Rosemary Murphy, a Broadway and film actress known for her role in
In the 1962 classic "To Kill a Mockingbird," Murphy played the sympathetic part of Miss Maudie Atkinson, neighbor to widower lawyer Atticus Finch, played by Gregory Peck, who becomes a pariah in the small Alabama town for defending a black man accused a raping a white woman.
In an emotional scene late in the film, Maudie comforts Finch's son, Jem, telling him, "There are some men in this world who are born to do our unpleasant jobs for us. Your father's one of them."
Her authentic Southern accent as Miss Maudie masked the fact that Murphy was born in Munich, Germany (the exact date varies in sources), where her father, Robert, was with the U.S. Foreign Service. She grew up in that country and elsewhere in Europe before settling in the U.S. in the late 1930s.
In the early 1950s, Murphy played roles on dramatic live television shows, such as "Robert Montgomery Presents," and began racking up credits on Broadway, where she appeared in several notable productions. One of her best known roles came in 1966 as Claire in Edward Albee's "A Delicate Balance." Los Angeles Times television critic Cecil Smith, who admired her work on the small screen, said in 1972 of her work in that play, "Few performances in the modern theater were more compelling than her witty, brittle, booze-fighting Claire."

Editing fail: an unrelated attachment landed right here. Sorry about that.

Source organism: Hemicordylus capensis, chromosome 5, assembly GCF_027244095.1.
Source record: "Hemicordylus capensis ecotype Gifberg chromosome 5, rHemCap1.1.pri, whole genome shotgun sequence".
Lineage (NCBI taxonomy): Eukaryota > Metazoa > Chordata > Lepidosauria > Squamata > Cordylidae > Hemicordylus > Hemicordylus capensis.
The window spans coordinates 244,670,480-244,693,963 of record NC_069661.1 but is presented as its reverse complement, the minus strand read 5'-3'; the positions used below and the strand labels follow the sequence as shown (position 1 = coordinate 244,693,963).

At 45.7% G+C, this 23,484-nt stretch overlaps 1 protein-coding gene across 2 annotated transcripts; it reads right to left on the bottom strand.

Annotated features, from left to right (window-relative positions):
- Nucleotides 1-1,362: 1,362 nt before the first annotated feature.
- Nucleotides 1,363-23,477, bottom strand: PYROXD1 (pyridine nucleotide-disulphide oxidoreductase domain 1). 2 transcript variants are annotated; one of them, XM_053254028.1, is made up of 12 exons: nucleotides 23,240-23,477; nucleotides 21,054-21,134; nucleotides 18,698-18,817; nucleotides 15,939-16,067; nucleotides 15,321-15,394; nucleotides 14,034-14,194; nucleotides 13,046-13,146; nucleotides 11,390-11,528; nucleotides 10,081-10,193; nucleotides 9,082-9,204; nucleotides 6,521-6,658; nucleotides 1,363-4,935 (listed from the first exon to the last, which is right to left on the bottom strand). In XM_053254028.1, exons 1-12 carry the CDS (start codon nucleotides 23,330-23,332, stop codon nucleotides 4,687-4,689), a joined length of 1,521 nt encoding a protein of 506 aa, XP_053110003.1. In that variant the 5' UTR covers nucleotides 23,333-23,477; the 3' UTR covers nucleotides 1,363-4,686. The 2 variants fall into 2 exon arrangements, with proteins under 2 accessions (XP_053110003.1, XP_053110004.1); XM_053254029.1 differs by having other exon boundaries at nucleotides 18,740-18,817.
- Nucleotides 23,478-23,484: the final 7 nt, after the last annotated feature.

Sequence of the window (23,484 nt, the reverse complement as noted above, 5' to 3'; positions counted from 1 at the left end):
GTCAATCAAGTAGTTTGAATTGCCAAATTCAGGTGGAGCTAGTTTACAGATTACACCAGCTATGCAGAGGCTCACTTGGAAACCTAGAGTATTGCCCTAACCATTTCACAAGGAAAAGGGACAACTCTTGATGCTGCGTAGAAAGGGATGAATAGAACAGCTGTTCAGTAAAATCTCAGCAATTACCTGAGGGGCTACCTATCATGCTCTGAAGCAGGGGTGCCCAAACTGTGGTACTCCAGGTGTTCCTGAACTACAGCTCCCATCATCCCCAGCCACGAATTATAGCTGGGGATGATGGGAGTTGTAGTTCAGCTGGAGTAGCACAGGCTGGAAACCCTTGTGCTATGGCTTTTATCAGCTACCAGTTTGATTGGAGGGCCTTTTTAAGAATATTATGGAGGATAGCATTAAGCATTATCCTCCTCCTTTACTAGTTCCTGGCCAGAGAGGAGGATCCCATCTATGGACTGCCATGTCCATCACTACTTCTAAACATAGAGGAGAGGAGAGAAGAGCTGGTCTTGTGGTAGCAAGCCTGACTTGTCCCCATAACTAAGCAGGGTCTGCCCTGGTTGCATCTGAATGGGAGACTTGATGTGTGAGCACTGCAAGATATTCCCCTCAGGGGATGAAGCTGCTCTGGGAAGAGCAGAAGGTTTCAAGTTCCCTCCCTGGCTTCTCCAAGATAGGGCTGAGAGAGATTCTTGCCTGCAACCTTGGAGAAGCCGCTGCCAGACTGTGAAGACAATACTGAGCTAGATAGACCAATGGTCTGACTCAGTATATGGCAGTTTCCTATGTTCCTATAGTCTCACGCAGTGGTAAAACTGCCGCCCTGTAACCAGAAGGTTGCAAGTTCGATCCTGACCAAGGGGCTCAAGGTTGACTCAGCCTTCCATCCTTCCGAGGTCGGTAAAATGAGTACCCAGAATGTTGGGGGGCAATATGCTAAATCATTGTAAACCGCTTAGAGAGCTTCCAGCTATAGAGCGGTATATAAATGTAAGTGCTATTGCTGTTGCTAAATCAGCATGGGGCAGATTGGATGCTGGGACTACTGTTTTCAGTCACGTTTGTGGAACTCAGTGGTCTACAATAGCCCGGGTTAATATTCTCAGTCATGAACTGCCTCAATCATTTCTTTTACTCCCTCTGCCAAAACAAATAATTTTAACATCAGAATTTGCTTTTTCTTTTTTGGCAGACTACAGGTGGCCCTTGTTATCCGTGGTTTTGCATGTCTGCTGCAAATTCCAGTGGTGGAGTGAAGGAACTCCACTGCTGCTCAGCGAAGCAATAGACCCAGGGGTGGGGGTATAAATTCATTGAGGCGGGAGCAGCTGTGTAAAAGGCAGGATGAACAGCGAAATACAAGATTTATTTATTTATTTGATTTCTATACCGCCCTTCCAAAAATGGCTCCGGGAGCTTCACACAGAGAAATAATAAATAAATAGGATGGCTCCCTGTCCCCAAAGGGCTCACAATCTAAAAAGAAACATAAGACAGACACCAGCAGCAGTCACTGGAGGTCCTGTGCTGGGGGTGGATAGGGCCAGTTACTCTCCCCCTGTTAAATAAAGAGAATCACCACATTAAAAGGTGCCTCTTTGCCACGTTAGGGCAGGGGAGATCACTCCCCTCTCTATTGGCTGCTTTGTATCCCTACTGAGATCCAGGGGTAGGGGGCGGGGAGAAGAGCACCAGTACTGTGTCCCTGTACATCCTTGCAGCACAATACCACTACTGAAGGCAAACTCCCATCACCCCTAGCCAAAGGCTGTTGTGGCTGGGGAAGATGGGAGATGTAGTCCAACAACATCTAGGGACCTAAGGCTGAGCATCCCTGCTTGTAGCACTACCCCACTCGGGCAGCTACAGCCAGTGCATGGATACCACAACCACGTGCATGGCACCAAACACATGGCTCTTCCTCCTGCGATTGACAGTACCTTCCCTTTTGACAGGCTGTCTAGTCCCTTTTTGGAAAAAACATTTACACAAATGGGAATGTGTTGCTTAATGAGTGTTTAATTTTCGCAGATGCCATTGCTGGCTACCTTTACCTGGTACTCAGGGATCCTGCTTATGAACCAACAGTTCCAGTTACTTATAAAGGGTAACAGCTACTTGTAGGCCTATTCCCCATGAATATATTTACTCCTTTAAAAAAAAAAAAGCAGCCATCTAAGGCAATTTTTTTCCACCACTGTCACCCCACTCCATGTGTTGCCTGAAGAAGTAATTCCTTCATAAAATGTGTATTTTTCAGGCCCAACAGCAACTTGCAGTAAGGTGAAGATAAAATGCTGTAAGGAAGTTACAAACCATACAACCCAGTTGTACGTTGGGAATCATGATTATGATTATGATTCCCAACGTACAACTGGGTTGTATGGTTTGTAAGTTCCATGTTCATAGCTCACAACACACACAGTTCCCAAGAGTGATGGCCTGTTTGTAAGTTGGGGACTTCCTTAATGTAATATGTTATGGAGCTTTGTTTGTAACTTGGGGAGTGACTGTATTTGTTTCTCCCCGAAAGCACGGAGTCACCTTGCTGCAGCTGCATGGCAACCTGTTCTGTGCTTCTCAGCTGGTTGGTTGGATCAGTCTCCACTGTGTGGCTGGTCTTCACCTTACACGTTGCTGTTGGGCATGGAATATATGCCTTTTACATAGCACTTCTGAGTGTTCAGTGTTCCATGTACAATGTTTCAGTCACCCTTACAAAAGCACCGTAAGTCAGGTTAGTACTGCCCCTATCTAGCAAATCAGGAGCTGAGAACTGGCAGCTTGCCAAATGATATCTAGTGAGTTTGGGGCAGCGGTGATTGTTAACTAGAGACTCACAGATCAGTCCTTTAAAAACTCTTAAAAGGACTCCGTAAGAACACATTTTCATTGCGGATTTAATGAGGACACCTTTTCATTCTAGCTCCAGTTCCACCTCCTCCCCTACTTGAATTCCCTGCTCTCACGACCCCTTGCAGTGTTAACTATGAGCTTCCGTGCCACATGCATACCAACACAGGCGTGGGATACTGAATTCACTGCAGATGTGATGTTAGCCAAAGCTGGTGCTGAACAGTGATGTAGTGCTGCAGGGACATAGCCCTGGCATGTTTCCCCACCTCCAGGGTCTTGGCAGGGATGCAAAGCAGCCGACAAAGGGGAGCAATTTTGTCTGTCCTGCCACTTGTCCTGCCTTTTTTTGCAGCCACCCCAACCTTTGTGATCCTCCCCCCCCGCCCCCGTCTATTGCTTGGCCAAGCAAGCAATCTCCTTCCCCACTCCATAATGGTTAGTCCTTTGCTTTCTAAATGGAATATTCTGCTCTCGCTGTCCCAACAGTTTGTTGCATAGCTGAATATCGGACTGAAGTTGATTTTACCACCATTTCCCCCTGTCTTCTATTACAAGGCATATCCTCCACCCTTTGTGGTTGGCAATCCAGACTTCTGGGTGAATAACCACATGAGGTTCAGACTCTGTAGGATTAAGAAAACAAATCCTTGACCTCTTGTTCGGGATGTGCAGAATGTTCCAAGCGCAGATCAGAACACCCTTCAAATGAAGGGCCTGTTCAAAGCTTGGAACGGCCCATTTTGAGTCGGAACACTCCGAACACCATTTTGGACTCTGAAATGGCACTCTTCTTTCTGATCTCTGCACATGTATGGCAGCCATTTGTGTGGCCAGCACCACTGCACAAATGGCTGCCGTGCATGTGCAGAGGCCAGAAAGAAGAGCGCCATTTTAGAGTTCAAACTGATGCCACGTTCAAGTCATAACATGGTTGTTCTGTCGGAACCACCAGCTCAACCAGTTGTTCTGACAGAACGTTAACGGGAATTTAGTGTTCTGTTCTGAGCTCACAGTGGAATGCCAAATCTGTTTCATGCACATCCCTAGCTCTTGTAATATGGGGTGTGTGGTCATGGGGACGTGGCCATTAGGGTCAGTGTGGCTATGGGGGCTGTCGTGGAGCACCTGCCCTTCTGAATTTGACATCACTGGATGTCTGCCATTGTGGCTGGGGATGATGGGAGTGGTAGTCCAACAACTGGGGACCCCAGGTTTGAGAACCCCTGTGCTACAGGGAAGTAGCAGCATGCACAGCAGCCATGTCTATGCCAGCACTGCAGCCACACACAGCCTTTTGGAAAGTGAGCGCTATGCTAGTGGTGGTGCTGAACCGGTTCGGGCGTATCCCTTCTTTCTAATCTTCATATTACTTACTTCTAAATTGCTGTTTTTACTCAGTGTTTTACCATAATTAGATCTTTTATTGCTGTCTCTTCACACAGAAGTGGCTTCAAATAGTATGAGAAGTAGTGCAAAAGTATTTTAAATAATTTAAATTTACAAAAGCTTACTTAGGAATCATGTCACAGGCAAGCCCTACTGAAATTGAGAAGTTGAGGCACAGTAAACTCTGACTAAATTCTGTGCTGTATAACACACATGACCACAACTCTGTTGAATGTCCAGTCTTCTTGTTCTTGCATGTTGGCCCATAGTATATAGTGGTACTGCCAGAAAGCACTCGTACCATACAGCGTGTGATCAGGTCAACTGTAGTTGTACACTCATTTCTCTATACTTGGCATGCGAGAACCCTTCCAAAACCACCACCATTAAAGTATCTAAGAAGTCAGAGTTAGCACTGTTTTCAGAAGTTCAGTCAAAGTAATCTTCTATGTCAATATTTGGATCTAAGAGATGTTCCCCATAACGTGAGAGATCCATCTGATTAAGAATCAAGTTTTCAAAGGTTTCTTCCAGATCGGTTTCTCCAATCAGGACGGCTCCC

In the 1976 "Eleanor and Franklin," Murphy played Sara Roosevelt, the iron-willed, controlling mother of FDR.
Murphy worked through the 1990s on television, appearing in several TV movies and in "Frasier" and other series.